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    The Hard Facts on Condoms


    Do They Work?

    How well a condom works depends a lot on if you use it the right way. It's possible for a woman to get pregnant even if her partner uses one. In a year, 2 out of every 100 women whose partners always use condoms correctly will get pregnant. That number rises to 18 out of every 100 women when their partners don’t use the condom correctly every time.

    Condoms also greatly lower the risk that one person will pass an STD to the other. The exact risk varies by the type of disease. For example, condoms are almost 100% effective at protecting against HIV. But HPV, the most common sexually transmitted disease, can infect areas that a condom does not cover, such as the scrotum. They lower the risk of HPV infection, but they don’t get rid of it.

    So How Do You Use a Condom?

    • Make sure you don’t tear the condom when you open the package.
    • Throw it out if it’s brittle, stiff, sticky, or expired.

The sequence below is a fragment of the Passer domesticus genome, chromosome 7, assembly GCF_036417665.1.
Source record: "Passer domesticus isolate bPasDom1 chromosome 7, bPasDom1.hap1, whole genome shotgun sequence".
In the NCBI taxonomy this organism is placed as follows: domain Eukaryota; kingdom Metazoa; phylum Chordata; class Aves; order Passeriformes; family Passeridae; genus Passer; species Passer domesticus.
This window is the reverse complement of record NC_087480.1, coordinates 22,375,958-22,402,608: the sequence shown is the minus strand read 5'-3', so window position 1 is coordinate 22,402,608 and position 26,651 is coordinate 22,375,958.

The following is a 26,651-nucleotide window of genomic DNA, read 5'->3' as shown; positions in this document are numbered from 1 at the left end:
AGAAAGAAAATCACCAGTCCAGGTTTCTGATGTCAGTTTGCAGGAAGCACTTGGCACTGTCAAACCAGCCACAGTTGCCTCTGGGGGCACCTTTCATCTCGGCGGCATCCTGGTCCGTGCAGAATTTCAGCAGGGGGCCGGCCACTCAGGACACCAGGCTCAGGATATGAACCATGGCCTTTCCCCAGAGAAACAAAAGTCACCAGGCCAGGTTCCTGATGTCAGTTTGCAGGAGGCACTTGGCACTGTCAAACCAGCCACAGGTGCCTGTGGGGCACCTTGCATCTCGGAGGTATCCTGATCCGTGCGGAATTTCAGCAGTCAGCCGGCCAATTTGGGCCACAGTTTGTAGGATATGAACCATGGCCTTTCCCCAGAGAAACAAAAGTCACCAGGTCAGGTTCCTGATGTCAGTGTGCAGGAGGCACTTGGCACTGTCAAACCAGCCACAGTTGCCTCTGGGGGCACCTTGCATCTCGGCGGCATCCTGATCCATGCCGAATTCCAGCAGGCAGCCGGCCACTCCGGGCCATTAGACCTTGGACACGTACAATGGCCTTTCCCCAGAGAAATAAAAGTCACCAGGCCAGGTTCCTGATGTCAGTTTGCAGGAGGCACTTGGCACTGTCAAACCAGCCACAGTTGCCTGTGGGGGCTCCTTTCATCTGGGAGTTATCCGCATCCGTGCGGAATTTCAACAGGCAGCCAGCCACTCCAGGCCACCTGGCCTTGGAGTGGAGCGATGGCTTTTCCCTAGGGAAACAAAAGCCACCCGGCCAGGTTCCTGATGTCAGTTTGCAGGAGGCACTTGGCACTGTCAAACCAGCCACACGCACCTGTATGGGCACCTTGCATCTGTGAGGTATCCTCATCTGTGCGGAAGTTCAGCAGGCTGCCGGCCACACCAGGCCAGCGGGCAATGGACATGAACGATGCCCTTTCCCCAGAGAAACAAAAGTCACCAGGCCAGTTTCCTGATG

• Put it on after the penis is erect and before it comes into contact with any part of your partner.
    • Keep it on the whole time, from start to finish.
    • Use a new one every time. That means for every erection.
    • If the man wearing the condom is uncircumcised, pull the foreskin back before you put it on.
    • If the condom doesn’t have a reservoir tip, pinch the end to leave about a half inch of space to collect the semen after ejaculation.
    • As you hold onto the tip (if there’s not a reservoir), use the other hand to roll the condom all the way down to the base of the penis.
    • If you feel it break or tear during sex, stop immediately, pull out, and put on a new condom.
    • After ejaculation and before the penis loses its erection, carefully pull out, making sure the condom stays on.
    • When you remove it, make sure the semen doesn’t spill out.

    WebMD Medical Reference

    Reviewed by Nivin Todd, MD on August 19, 2015
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